The independent. (Vernonia, Or.) 1986-current, April 02, 2009, Page Page 2, Image 2

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The INDEPENDENT, April 2, 2009
Published on the first and third Thursdays of each month by
The Independent, LLC, 725 Bridge St., Vernonia, OR 97064.
Phone/Fax: 503-429-9410.
Publisher Clark McGaugh,
Editor Rebecca McGaugh,
Mentor Noni Andersen
Printed on recycled paper with vegetable based dyes
Oregon is a national leader
April is Alcohol Awareness Month. Oregon ranks
fourth in the nation for alcohol-induced deaths. Alcohol
is associated with increased unintentional injuries such
as motor vehicle crashes, falls, drowning, burns and
firearm injuries. It is also known (known, not believed)
to increase violence and behaviors such as child mal-
treatment, homicide and suicide. A recent underage
party in Vernonia resulted in three arrests and eight re-
ferrals to the Columbia County Juvenile Department. Is
that unusual? Well, maybe the arrests are unusual, but
not the drinking. Oregon has higher rates of alcohol
use across all age groups than the nation as a whole.
Wow, isn’t it great to be Number One? Yes, it’s legal to
drink if you’re over 21. Heck, Vernonia recently even
had “Drunks Crossing” signs chalked in by some Good
Samaritan on the street between the two busiest drink-
ing establishments.
What about heavy or binge (binge is defined as 5 or
more drinks within a couple of hours) drinking among
11th graders? In 2006, about one of every four 11th
graders reported binge alcohol use. Even scarier, one
of every eight 8th graders reported binge drinking…
and these rates have been increasing! By comparison,
use of marijuana and meth has gone down in the same
two age groups. Interestingly, Columbia County has
higher rates of drinking in both these age groups than
Multnomah County, but lower rates than our neighbors
in Clatsop County.
Research indicates that young people who use alco-
hol before age 15 are four times more likely to become
alcohol-dependent than those who wait until age 21 to
drink. Also, one of the best predictors of alcohol use
among kids is the message they receive at home. What
are you, as a parent, saying to your kids about alcohol?
What kind of example are you setting? IT MATTERS.
There are resources available to help you or your
children if alcohol is causing problems in your family.
Columbia County Mental Health at 503-397-5211 has
information and services. Alcoholics Anonymous can
help, call them at 503-223-8569 or visit them online at If someone else’s drinking is bothering
you, try Al-anon at 503-292-1333 or www.oregonAl- Overuse of alcohol can be an addiction.
One memorable quote from Narconon of Oklahoma,
Inc., “Addiction is predictable. It will end in one of three
ways: DEATH, PRISON or SOBRIETY. You choose.”
Ike Says…
By Dale Webb, member
Nehalem Valley Chapter, Izaak Walton League
Hunters, it is time again
to start thinking about ap-
plying for tags. Don’t wait
too long and jam up
New this year is the ability
to make on-line purchases
of controlled hunt applica-
tions. According to reports
I have seen, the process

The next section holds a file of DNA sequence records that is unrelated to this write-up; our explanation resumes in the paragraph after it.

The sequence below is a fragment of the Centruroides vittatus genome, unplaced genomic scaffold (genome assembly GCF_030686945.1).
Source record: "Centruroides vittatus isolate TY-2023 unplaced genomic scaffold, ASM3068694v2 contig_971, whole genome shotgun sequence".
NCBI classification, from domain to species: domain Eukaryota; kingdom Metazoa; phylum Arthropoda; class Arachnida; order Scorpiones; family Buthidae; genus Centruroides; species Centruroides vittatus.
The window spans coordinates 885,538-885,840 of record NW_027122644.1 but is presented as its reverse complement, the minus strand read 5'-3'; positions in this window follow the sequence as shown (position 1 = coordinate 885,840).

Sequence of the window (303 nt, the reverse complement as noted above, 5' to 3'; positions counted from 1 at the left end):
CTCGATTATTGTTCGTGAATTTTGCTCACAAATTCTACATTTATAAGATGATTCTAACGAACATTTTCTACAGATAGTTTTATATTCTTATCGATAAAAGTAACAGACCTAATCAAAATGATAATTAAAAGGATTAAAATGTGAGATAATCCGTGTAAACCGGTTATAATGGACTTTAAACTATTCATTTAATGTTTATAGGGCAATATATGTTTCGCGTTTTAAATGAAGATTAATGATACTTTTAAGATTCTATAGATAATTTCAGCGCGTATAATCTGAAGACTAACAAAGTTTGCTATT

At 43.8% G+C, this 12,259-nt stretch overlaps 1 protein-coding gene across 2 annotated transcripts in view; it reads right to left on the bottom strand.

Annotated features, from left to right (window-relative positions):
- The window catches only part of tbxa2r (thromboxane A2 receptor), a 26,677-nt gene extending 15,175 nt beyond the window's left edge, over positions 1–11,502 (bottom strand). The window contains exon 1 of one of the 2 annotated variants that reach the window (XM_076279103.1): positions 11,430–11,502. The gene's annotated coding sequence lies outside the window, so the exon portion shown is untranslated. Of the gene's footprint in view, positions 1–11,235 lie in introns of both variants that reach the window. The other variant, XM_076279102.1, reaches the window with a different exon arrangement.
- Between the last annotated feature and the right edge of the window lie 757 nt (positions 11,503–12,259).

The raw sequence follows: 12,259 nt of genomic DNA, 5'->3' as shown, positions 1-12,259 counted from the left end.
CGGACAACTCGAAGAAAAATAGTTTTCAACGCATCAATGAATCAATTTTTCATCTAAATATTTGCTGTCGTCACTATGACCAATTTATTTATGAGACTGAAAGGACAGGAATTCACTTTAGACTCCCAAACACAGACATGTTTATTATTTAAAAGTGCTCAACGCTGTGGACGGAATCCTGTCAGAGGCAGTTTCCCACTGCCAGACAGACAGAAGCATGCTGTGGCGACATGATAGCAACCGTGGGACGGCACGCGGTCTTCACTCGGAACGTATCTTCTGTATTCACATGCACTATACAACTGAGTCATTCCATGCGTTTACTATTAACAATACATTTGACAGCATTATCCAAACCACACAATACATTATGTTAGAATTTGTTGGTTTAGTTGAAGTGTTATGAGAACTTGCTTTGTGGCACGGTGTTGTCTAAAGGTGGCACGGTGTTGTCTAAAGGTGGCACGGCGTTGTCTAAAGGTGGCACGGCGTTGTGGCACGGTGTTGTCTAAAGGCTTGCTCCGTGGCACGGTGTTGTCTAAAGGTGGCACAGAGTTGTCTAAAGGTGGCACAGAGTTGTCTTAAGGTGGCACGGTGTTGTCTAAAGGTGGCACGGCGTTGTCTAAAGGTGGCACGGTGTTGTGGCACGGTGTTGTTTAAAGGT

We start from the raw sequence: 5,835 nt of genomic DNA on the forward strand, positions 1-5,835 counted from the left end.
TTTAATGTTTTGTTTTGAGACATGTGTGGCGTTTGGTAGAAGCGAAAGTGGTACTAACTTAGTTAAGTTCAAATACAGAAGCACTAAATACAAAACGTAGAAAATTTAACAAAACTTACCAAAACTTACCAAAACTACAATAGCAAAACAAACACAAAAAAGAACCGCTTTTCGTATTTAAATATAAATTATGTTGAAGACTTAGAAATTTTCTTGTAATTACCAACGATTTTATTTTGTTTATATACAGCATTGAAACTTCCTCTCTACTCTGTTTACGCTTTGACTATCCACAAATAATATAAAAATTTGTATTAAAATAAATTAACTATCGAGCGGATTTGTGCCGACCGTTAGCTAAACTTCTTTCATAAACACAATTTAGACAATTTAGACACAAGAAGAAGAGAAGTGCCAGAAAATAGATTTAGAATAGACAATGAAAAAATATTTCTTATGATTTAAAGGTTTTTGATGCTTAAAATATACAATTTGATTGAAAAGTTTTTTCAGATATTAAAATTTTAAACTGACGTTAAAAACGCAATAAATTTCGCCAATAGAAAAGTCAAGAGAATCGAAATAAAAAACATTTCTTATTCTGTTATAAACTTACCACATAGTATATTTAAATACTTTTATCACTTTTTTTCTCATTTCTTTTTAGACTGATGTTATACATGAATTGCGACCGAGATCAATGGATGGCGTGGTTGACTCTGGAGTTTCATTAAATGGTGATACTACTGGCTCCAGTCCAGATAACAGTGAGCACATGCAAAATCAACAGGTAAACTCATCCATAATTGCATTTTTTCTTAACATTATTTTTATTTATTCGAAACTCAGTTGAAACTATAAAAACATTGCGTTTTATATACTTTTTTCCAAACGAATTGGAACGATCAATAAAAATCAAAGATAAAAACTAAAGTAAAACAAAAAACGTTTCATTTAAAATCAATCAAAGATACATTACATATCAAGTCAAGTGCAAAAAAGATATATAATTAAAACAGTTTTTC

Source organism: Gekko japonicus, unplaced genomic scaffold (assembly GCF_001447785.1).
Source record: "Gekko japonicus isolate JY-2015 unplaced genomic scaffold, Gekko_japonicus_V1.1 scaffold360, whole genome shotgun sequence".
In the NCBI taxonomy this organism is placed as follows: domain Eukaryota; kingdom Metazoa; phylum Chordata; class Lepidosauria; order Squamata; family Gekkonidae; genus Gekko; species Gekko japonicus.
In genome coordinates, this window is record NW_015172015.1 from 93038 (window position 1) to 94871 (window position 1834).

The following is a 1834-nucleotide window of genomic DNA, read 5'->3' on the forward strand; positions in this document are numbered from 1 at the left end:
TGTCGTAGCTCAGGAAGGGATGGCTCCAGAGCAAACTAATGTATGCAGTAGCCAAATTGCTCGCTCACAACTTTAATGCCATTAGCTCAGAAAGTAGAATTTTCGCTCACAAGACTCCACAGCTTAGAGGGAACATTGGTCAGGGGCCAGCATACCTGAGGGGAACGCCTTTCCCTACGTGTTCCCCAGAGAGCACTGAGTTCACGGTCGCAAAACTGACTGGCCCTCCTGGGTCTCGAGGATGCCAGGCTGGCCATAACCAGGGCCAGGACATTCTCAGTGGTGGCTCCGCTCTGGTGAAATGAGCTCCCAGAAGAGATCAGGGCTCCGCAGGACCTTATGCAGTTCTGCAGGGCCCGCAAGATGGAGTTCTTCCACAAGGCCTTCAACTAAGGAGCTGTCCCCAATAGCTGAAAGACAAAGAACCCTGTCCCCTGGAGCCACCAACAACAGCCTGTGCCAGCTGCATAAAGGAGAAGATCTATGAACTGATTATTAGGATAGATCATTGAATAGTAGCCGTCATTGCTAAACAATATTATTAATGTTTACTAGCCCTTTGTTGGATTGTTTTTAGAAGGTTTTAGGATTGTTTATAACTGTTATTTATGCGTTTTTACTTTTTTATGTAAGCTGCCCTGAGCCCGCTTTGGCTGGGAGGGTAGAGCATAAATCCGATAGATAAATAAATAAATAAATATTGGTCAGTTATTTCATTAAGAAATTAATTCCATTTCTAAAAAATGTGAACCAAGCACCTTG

is easy. I just might have to try it myself!
Have you seen all the people at Vernonia
Lake recently? I don’t think it’s the weather that
is drawing them; nope, I bet the recent stocking
of trout is putting most of those vehicles in the
parking lot. Vernonia Lake is a real draw in our
community and the trout fishing is usually red hot
during the planting season.
The Nehalem River sure has been looking
good lately, a nice aqua-green. I managed to get
out in my kayak a few days ago and made the
float from Anderson Park to Pittsburg. The river
is clear of any dangerous trees and would make
for a great family drift while the river is at the cur-
rent height. It will be interesting to see what kind
of fishing pressure there will be in the Nehalem
Valley since fishing rules have changed regard-
ing the retention of Cutthroat Trout during the
late-spring-through-summer river fishing season.
Finally, I will get to eat a few nice creek trout
again. I can taste them now, lightly floured, sea-
soned and fried hot in butter, yum!
I have noticed a few deer on my drive to work
and back and it seems that Hair Loss Syndrome
is still with us. Of 12 deer I have seen recently,
five had HLS; two of those were Whitetail deer
over at the Wauna paper mill. Most of the afflict-
ed deer were either last year’s fawns or year-
lings. It just doesn’t appear that HLS is ever go-
ing to go away. We have had this problem for a
decade now and the Blacktailed deer population
continues to decline. In my opinion, HLS is a ma-
jor player in this decline and, of course, this
year’s winter added even more mortalities. Deer
that have HLS at this time of year may stand a
chance of survival, but it will all hinge on the
weather and how soon protein-rich forage ap-
The legislature, as I write this column, is con-
sidering several bills to change the way commer-
cial fisheries are conducted on the Columbia
River. One measure bans gill nets completely
and another will remove gill nets from the Co-
lumbia River and place them into safe areas,
where wild salmon are far less likely to be
caught. There has been a contentious fight be-
tween sports fishermen and commercial inter-
ests for decades over allocations of the fishery
between the two groups. It will be interesting to
see if this fight will be put to rest.
Another fight that is occurring in the legisla-
ture, is between sportsmen and predator sup-
porters. It has been rumored that the Ways and
Means committee may try to gut ODF&W’s abil-
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